Of course, I demanded to know why he thought black meant ‘no.’  What I was wearing was quite stringy, but with coverage where it counted, plain cotton, and very black.  He said they had been “around awhile” and he knew them well enough to know that when I wore them, he was out of luck.  I explained to him my non-intricate system for choosing the panty of the day and he simply shrugged and said that it was probably subconscious.  Great.  Now my issues have issues and they’re seeping out to my clothing choices.  WTF?  Of course, then I got him to admit that even when he knows the underwear means ‘no’ that he still tries.  His response caused me much laughter, at 1am, burying my head into the pillow so as to not wake the in-laws:

“Well, you can’t blame a guy for trying.”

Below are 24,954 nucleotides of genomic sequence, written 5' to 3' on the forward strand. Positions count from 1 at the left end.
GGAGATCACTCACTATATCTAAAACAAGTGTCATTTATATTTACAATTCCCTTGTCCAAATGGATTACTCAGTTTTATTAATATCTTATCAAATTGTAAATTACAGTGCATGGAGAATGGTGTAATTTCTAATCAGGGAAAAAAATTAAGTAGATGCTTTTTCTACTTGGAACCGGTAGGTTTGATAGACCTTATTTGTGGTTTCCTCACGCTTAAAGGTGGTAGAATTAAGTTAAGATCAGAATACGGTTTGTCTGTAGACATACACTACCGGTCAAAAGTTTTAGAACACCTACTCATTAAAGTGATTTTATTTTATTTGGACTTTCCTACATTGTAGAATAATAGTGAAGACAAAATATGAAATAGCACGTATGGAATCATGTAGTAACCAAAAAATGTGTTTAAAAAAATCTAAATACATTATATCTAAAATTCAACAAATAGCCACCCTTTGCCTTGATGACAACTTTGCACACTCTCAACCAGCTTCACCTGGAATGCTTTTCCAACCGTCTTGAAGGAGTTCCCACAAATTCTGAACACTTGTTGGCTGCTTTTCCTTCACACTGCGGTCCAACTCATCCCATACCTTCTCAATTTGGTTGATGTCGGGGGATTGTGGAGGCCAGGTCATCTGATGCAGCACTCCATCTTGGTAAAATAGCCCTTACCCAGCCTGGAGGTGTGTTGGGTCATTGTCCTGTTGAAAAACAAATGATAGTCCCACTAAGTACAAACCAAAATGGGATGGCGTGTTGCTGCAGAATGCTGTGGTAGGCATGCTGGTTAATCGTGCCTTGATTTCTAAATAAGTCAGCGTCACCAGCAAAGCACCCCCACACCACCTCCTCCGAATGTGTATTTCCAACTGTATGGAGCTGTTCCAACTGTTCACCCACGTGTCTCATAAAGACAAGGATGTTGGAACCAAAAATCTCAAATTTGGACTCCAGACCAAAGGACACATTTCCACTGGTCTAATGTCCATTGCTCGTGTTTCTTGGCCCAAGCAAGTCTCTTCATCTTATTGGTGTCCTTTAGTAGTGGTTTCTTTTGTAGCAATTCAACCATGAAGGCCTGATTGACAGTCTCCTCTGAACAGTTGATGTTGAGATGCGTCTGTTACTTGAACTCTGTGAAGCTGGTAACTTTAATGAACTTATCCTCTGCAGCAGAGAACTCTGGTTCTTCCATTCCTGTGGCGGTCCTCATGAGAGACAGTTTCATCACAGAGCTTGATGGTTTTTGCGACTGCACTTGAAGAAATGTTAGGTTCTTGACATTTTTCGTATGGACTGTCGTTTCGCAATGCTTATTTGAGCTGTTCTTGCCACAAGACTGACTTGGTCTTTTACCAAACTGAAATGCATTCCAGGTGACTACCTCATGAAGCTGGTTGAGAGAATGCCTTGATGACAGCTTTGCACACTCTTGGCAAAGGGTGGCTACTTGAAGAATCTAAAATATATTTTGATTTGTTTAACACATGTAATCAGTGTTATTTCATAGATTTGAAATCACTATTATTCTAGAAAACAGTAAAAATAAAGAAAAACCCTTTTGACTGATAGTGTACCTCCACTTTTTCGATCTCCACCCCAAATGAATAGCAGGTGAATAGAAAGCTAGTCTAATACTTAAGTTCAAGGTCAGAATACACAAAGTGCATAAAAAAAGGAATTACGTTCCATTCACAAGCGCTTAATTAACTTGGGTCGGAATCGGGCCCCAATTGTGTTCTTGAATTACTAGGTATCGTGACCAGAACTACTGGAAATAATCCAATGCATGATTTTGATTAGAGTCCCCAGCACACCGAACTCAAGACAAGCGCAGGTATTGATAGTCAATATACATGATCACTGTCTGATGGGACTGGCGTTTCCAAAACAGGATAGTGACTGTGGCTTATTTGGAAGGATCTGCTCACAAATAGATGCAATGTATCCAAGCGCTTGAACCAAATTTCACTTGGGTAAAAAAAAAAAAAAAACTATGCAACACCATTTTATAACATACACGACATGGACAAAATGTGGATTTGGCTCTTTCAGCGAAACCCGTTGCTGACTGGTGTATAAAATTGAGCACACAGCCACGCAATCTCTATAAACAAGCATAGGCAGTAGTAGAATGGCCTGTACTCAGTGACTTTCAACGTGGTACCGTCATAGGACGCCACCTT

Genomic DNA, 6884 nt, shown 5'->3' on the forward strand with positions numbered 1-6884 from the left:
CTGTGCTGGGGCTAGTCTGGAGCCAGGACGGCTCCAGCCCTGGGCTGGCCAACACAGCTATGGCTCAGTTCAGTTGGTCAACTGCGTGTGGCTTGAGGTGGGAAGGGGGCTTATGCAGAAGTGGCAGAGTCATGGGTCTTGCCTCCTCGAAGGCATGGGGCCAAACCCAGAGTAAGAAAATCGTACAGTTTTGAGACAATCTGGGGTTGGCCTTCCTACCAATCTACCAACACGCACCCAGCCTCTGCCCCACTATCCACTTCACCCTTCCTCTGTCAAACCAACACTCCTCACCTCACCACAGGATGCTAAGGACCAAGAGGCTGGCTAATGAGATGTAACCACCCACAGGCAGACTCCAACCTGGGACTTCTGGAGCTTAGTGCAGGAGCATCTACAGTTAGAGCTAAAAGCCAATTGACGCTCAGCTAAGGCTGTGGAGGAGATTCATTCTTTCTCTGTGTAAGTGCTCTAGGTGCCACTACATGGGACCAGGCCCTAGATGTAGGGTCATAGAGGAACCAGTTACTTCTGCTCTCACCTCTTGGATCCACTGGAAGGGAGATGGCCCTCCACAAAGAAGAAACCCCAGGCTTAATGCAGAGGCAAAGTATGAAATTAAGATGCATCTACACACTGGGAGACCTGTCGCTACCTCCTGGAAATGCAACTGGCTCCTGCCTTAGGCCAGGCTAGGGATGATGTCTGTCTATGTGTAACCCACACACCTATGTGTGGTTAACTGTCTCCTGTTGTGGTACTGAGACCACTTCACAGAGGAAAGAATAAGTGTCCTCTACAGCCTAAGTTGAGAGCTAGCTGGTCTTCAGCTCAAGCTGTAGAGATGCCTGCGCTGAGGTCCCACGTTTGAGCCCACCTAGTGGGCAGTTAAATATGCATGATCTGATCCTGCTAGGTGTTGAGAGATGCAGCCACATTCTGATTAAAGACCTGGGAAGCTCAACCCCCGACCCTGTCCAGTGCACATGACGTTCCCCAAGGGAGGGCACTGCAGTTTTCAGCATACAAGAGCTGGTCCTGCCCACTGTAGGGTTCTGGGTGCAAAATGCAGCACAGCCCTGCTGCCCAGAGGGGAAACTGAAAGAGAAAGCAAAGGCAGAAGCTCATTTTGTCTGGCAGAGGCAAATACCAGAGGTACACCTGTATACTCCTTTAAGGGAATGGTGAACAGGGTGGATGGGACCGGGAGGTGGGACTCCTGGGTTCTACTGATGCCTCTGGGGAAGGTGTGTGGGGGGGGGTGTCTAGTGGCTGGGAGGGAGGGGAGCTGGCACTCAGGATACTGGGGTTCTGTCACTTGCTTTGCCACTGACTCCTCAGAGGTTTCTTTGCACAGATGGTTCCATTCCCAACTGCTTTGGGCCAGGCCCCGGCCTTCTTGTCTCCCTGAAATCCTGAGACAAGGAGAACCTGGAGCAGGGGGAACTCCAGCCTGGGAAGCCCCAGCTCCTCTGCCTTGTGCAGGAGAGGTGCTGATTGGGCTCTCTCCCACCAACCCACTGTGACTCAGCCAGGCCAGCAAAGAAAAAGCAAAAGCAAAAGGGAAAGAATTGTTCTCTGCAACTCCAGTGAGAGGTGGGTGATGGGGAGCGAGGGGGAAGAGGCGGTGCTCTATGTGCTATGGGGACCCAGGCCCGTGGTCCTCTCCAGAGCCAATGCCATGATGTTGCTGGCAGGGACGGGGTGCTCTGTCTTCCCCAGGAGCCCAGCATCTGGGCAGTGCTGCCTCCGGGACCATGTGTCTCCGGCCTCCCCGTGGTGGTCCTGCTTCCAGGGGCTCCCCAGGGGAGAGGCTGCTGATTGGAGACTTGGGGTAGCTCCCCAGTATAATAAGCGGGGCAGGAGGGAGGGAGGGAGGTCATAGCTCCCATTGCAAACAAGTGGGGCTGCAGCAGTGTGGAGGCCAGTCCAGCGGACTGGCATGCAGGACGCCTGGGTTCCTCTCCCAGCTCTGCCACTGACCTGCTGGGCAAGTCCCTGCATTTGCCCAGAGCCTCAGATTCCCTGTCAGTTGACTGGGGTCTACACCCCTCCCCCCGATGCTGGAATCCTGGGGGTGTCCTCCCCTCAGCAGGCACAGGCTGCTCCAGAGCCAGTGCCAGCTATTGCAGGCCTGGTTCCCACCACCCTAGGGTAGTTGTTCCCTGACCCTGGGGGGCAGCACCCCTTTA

My fiancé, ever the romantic.

Two Sides to Every Story

There’s nothing quite like hearing the monotone, electronic voice of, ‘We’re sorry, but the number you’re trying to reach has been disconnected’ to send a cold, prickly fear through you when you try to phone your house, the number you’ve had for what seems like your entire life.  Especially when you know what’s been going on and when you fear the absolute worst.  It’s also incredibly jarring when you’ve just finished talking to your grandparents who were cheerful and otherwise placated.  Surely they would react were something amiss?  No, they wouldn’t.  They live in the land of denial.